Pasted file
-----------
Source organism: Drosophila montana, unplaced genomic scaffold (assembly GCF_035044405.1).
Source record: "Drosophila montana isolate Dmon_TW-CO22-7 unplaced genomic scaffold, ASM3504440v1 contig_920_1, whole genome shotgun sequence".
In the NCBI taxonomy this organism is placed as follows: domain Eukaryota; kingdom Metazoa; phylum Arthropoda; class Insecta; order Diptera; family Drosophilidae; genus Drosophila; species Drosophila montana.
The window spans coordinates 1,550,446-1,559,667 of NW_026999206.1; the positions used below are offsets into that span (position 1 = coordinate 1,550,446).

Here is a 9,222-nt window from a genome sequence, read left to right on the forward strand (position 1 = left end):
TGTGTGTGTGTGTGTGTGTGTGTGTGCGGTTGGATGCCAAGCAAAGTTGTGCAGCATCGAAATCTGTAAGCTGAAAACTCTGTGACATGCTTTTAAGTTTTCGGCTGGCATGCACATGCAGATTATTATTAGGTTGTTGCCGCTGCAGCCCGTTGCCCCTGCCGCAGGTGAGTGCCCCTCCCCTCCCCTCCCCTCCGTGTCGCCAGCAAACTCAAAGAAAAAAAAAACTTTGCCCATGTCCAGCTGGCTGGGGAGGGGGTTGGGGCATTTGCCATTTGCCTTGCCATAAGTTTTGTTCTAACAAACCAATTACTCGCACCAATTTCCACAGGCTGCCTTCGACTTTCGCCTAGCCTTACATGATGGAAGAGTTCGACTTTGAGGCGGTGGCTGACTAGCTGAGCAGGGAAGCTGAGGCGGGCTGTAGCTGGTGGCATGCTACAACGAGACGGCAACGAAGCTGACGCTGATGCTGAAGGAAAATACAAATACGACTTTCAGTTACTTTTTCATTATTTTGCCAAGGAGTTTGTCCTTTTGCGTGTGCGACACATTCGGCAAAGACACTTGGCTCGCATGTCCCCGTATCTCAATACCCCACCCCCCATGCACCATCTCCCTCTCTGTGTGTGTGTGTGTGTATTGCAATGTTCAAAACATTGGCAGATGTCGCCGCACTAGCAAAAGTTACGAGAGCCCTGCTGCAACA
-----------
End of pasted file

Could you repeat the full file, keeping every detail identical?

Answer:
Source organism: Drosophila montana, unplaced genomic scaffold (assembly GCF_035044405.1).
Source record: "Drosophila montana isolate Dmon_TW-CO22-7 unplaced genomic scaffold, ASM3504440v1 contig_920_1, whole genome shotgun sequence".
In the NCBI taxonomy this organism is placed as follows: domain Eukaryota; kingdom Metazoa; phylum Arthropoda; class Insecta; order Diptera; family Drosophilidae; genus Drosophila; species Drosophila montana.
The window spans coordinates 1,550,446-1,559,667 of NW_026999206.1; the positions used below are offsets into that span (position 1 = coordinate 1,550,446).

Here is a 9,222-nt window from a genome sequence, read left to right on the forward strand (position 1 = left end):
TGTGTGTGTGTGTGTGTGTGTGTGTGCGGTTGGATGCCAAGCAAAGTTGTGCAGCATCGAAATCTGTAAGCTGAAAACTCTGTGACATGCTTTTAAGTTTTCGGCTGGCATGCACATGCAGATTATTATTAGGTTGTTGCCGCTGCAGCCCGTTGCCCCTGCCGCAGGTGAGTGCCCCTCCCCTCCCCTCCCCTCCGTGTCGCCAGCAAACTCAAAGAAAAAAAAAACTTTGCCCATGTCCAGCTGGCTGGGGAGGGGGTTGGGGCATTTGCCATTTGCCTTGCCATAAGTTTTGTTCTAACAAACCAATTACTCGCACCAATTTCCACAGGCTGCCTTCGACTTTCGCCTAGCCTTACATGATGGAAGAGTTCGACTTTGAGGCGGTGGCTGACTAGCTGAGCAGGGAAGCTGAGGCGGGCTGTAGCTGGTGGCATGCTACAACGAGACGGCAACGAAGCTGACGCTGATGCTGAAGGAAAATACAAATACGACTTTCAGTTACTTTTTCATTATTTTGCCAAGGAGTTTGTCCTTTTGCGTGTGCGACACATTCGGCAAAGACACTTGGCTCGCATGTCCCCGTATCTCAATACCCCACCCCCCATGCACCATCTCCCTCTCTGTGTGTGTGTGTGTGTATTGCAATGTTCAAAACATTGGCAGATGTCGCCGCACTAGCAAAAGTTACGAGAGCCCTGCTGCAACA